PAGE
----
In an era of prolonged financial crisis, political instability and worldwide injustice, the economic and ethical legitimacy of corporate power requires continued challenge. Scandal after scandal has revealed corporations showing little regard for the institutions of liberal democracy. Whether it be tax evasion, law breaking, political lobbying or outright corruption, corporations are content to flout notions of justice, equality and freedom in an escalating pursuit of profit (see Barkan 2013; Brown 2015). Liberal democracy promises opportunity and inclusion, yet democratic states are complicit in strengthening the power of the corporations they glorify as wealth creators and job securers. In ‘post-democracy’ (Crouch, 2004) politics revolves around the conflated interests of corporations and politicians, reinforcing injustice and inequality on a global scale and resulting in poverty, torture, trafficking, imprisonment, and death. This special issue will investigate and challenge this state of affairs by exploring business ethics as it relates to ‘radical democracy’ (Mouffe, 1996; Robbins, 2011). This is democracy conceived as an ethical alternative to the potent marriage of the liberal democratic state and corporate power. As Rancière (2015) explains, the political dissensus required for democracy bears witness to marginalized voices excluded from the prevailing status quo. Such dissensus also enacts a particular ethics rested in the radical questioning and subversion of the totalizing tendencies of power. In response to what Ziarek (2001) has called ‘the ethics of dissensus’, the political task is to fight against the powers, injustices and inequalities that affect people not just politically, but also materially. This ethics goes beyond the questioning of corporate power, and projects us towards trajectories where people already live and work independently of the corporate-government complex. The ethics and politics of dissensus becomes the radically democratic alternative, directed towards sustainable futures at the level of life itself.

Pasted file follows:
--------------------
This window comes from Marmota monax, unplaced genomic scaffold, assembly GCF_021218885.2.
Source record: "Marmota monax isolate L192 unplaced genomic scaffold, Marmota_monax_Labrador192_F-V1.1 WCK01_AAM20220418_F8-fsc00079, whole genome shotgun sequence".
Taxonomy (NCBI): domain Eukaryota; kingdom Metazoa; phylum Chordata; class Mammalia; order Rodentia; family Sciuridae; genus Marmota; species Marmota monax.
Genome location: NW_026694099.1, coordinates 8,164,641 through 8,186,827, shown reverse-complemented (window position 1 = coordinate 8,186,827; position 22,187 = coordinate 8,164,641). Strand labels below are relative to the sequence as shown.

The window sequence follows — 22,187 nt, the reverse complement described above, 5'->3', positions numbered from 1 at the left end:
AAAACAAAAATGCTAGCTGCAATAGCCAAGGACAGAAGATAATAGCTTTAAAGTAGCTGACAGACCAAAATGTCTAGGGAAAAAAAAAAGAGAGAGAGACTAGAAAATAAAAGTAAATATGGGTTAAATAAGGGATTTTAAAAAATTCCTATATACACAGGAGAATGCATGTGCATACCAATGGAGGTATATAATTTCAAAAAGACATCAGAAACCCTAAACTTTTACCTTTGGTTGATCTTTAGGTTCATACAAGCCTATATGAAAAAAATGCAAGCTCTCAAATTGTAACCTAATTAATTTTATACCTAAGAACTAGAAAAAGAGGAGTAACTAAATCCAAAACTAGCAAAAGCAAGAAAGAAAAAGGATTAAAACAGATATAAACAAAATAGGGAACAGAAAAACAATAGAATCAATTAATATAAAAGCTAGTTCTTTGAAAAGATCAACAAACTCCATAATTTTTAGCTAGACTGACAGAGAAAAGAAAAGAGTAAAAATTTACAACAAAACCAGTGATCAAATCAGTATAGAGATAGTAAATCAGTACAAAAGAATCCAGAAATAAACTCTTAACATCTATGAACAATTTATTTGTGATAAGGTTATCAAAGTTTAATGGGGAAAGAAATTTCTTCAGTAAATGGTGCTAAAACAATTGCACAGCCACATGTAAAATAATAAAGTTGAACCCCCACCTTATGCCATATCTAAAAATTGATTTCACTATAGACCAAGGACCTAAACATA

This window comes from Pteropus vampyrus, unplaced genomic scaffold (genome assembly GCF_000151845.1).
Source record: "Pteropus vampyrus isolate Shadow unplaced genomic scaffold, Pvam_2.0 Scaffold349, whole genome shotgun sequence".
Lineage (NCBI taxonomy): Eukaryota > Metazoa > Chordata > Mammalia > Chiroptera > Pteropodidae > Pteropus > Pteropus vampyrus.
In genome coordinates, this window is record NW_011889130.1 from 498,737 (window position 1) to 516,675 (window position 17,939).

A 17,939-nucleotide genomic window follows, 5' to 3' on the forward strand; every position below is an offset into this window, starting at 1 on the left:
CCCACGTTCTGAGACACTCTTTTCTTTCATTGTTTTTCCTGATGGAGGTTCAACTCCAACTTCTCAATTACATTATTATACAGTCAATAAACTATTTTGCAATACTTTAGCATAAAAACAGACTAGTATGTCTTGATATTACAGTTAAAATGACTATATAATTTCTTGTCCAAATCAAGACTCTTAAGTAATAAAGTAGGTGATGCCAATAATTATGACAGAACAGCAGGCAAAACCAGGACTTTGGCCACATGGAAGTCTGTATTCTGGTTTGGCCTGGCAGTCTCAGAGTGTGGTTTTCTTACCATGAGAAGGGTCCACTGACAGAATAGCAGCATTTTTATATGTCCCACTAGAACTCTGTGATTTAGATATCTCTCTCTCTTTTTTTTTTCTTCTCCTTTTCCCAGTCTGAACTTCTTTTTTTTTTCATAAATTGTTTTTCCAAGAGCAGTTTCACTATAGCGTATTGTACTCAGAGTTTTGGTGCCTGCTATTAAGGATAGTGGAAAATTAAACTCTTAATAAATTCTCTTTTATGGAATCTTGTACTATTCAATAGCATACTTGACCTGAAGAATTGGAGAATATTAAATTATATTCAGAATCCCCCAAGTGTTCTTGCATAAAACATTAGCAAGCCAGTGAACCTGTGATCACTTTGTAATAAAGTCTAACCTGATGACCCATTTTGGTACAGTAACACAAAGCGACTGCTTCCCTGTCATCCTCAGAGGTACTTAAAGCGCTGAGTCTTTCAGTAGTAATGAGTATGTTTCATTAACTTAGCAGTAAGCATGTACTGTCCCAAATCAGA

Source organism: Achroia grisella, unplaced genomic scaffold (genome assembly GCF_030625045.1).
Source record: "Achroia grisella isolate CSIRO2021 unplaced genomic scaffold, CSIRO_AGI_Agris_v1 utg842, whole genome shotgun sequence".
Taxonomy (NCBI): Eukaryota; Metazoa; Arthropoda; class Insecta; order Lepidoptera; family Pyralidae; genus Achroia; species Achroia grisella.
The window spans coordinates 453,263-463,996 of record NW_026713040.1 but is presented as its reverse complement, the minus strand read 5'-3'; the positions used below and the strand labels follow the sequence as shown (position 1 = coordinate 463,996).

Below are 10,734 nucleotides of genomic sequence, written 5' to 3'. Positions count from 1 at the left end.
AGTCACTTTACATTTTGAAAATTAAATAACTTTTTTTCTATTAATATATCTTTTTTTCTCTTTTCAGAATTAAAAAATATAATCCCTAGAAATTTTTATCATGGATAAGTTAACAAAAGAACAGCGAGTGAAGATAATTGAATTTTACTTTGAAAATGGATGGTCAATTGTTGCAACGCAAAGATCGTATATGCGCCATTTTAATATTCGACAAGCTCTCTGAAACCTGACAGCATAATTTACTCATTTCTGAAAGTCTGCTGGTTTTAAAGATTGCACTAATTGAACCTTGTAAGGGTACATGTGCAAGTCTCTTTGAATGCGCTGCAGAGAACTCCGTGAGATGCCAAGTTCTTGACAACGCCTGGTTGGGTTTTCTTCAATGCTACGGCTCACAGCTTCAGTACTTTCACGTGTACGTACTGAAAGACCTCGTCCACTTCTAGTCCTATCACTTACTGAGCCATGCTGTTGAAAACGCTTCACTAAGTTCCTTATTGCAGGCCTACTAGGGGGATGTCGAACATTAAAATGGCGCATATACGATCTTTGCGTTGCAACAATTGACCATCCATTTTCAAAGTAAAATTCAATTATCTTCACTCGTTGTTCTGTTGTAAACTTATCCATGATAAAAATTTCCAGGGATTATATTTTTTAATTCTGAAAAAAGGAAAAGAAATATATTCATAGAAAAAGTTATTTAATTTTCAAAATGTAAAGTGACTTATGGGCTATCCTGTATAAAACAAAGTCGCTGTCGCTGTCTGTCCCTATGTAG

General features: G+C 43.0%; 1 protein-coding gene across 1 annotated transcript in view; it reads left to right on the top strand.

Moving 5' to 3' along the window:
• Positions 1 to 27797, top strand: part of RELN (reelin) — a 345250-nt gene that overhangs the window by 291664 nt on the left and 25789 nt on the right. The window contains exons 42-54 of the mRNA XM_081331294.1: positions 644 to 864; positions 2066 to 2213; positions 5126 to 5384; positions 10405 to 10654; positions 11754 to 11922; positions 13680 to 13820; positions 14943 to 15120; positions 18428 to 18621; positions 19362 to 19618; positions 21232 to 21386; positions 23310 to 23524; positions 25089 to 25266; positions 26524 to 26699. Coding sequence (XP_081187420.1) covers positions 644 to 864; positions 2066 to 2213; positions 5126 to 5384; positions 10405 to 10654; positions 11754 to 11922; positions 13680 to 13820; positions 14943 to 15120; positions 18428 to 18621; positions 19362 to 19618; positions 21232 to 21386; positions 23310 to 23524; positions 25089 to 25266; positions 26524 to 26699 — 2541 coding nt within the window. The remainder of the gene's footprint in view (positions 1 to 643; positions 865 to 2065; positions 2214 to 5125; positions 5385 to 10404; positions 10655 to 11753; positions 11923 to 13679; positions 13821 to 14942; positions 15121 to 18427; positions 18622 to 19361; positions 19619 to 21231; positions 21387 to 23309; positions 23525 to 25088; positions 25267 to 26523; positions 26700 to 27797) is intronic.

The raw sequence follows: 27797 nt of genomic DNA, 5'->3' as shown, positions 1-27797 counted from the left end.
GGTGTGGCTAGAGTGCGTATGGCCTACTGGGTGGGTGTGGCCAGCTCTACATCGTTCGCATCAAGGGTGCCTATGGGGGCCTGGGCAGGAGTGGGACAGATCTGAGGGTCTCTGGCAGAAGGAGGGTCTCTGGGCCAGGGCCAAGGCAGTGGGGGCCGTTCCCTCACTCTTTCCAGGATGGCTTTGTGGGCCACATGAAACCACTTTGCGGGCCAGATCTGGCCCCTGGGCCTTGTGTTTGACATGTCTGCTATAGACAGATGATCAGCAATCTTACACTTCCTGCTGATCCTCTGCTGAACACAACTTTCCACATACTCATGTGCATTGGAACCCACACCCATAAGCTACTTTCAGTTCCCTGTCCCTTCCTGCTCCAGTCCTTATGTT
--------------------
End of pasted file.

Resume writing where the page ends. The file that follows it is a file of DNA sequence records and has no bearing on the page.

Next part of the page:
Papers are called for which explore the ethics and politics of radical democracy as it manifests in dissensus and the subversion of corporate power by alternative democratic practices and realities. This is no fantasy, it is witnessed by struggles in domains as diverse as environmentalism, agriculture, affective labour, domestic work, craftwork, art, and the hacker ethic of the open source community. Acknowledging that contemporary politics have created an inverse relationship between corporate power and democracy, we seek to consider the character of this inversion, how it has been resisted, and the alternatives to it. We do not just ask whether democratic alternatives to the liberalistic reign of corporations, markets and corporate governments are possible, but how they are and can be realized. Required is a profound ethico-political engagement; a struggle that moves from critique, to resistance, to alternative realities. This evokes, in Spivak’s (1993) words, an ‘impossible intimacy of the ethical’ that strives for a genuine respect of the value of difference. Such intimacy can also invoke a politically aware and democratic business ethics built on the potential of dissent, alterity and critique as a means of refusing hegemony of all types. Papers might consider, but are by no means limited to, the following topics: